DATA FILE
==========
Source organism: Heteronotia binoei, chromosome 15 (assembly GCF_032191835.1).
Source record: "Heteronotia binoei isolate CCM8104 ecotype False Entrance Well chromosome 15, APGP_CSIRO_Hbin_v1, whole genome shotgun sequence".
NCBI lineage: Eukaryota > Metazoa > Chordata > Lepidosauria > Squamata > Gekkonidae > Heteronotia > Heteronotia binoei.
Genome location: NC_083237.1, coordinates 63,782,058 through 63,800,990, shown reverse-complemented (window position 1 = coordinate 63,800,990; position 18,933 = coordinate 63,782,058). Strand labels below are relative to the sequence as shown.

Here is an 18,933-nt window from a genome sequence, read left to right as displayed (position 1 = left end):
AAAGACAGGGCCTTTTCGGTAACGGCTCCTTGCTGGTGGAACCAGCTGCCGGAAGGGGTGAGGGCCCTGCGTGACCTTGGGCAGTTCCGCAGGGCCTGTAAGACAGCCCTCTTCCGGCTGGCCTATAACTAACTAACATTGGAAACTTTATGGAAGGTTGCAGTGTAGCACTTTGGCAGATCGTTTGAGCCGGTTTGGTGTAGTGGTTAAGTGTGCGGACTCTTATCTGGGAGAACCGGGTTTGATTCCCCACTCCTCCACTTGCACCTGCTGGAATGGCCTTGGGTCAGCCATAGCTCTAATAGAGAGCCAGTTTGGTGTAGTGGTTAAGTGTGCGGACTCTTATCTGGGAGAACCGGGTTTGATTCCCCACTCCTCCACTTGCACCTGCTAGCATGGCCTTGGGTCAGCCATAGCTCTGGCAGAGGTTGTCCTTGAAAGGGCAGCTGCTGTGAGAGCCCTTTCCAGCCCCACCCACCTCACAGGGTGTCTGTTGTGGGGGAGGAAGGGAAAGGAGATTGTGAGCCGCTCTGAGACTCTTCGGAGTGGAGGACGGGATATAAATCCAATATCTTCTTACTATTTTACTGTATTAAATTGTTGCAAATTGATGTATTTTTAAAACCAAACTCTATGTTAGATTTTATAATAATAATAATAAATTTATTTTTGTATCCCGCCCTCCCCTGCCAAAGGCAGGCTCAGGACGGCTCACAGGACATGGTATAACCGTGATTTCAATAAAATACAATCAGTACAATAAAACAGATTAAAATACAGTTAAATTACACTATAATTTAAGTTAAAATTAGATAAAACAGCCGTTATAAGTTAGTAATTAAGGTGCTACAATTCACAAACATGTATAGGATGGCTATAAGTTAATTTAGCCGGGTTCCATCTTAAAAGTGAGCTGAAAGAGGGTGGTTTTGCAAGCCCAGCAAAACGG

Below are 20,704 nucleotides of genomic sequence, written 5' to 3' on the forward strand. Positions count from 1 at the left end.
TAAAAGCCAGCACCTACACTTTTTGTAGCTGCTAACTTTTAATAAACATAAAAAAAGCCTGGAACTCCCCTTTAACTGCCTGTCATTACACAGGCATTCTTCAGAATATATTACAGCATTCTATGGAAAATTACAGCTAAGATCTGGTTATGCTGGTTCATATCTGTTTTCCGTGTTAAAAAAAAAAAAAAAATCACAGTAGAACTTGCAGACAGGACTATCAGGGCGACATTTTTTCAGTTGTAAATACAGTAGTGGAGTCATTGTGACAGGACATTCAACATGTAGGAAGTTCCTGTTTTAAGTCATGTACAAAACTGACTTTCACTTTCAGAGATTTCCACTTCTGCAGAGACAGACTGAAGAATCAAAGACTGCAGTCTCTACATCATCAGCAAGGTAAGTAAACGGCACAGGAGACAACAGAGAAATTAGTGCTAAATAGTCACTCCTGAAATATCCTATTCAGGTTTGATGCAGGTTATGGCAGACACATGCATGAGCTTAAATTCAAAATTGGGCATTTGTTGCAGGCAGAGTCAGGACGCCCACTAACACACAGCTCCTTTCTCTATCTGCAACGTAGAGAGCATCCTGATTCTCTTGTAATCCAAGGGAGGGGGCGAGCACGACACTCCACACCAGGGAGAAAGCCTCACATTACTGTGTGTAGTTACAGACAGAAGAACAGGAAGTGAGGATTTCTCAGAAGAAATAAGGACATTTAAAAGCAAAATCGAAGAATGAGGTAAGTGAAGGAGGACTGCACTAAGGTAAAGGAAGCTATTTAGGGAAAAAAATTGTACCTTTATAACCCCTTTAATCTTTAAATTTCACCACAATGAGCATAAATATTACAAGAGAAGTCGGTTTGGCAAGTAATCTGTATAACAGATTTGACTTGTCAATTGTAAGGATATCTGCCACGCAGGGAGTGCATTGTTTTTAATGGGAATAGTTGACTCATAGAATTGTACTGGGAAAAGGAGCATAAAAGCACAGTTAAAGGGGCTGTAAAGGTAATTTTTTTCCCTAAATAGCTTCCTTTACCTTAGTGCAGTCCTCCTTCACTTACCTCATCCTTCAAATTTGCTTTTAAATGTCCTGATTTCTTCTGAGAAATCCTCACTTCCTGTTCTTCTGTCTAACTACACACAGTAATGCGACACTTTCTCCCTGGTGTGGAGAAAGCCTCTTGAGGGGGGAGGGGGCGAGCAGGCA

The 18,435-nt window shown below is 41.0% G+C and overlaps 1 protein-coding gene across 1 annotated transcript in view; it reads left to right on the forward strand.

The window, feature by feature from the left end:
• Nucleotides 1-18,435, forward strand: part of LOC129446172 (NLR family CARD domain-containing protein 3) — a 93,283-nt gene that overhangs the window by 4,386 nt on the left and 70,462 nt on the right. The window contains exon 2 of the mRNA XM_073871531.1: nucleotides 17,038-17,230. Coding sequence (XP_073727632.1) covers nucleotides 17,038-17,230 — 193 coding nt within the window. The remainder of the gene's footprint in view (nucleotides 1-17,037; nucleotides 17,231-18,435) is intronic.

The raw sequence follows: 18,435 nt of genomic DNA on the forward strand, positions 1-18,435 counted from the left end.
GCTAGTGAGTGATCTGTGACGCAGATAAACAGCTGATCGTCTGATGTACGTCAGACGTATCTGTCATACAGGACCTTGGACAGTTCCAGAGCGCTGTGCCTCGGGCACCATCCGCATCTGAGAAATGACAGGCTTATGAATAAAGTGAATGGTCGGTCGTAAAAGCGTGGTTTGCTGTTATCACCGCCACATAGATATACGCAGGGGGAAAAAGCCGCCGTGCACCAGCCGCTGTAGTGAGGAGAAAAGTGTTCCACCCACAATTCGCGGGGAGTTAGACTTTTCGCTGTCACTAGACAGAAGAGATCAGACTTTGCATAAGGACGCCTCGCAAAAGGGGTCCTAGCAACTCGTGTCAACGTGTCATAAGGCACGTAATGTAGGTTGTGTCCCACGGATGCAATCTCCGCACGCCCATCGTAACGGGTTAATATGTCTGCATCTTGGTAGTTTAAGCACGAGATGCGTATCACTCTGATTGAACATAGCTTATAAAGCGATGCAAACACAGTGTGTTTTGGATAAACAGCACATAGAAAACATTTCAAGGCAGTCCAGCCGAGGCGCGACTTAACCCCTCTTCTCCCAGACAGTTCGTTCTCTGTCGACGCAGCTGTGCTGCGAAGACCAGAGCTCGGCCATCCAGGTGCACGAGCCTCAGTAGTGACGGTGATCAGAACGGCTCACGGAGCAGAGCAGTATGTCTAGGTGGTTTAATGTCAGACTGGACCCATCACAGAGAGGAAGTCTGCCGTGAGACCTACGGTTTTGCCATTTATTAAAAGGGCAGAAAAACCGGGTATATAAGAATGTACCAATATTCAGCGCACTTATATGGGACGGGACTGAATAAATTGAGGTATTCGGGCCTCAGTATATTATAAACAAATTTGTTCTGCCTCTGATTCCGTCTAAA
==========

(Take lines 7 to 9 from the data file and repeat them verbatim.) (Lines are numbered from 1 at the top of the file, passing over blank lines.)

Below are 20,704 nucleotides of genomic sequence, written 5' to 3' on the forward strand. Positions count from 1 at the left end.
TAAAAGCCAGCACCTACACTTTTTGTAGCTGCTAACTTTTAATAAACATAAAAAAAGCCTGGAACTCCCCTTTAACTGCCTGTCATTACACAGGCATTCTTCAGAATATATTACAGCATTCTATGGAAAATTACAGCTAAGATCTGGTTATGCTGGTTCATATCTGTTTTCCGTGTTAAAAAAAAAAAAAAAATCACAGTAGAACTTGCAGACAGGACTATCAGGGCGACATTTTTTCAGTTGTAAATACAGTAGTGGAGTCATTGTGACAGGACATTCAACATGTAGGAAGTTCCTGTTTTAAGTCATGTACAAAACTGACTTTCACTTTCAGAGATTTCCACTTCTGCAGAGACAGACTGAAGAATCAAAGACTGCAGTCTCTACATCATCAGCAAGGTAAGTAAACGGCACAGGAGACAACAGAGAAATTAGTGCTAAATAGTCACTCCTGAAATATCCTATTCAGGTTTGATGCAGGTTATGGCAGACACATGCATGAGCTTAAATTCAAAATTGGGCATTTGTTGCAGGCAGAGTCAGGACGCCCACTAACACACAGCTCCTTTCTCTATCTGCAACGTAGAGAGCATCCTGATTCTCTTGTAATCCAAGGGAGGGGGCGAGCACGACACTCCACACCAGGGAGAAAGCCTCACATTACTGTGTGTAGTTACAGACAGAAGAACAGGAAGTGAGGATTTCTCAGAAGAAATAAGGACATTTAAAAGCAAAATCGAAGAATGAGGTAAGTGAAGGAGGACTGCACTAAGGTAAAGGAAGCTATTTAGGGAAAAAAATTGTACCTTTATAACCCCTTTAATCTTTAAATTTCACCACAATGAGCATAAATATTACAAGAGAAGTCGGTTTGGCAAGTAATCTGTATAACAGATTTGACTTGTCAATTGTAAGGATATCTGCCACGCAGGGAGTGCATTGTTTTTAATGGGAATAGTTGACTCATAGAATTGTACTGGGAAAAGGAGCATAAAAGCACAGTTAAAGGGGCTGTAAAGGTAATTTTTTTCCCTAAATAGCTTCCTTTACCTTAGTGCAGTCCTCCTTCACTTACCTCATCCTTCAAATTTGCTTTTAAATGTCCTGATTTCTTCTGAGAAATCCTCACTTCCTGTTCTTCTGTCTAACTACACACAGTAATGCGACACTTTCTCCCTGGTGTGGAGAAAGCCTCTTGAGGGGGGAGGGGGCGAGCAGGCA

The 18,435-nt window shown below is 41.0% G+C and overlaps 1 protein-coding gene across 1 annotated transcript in view; it reads left to right on the forward strand.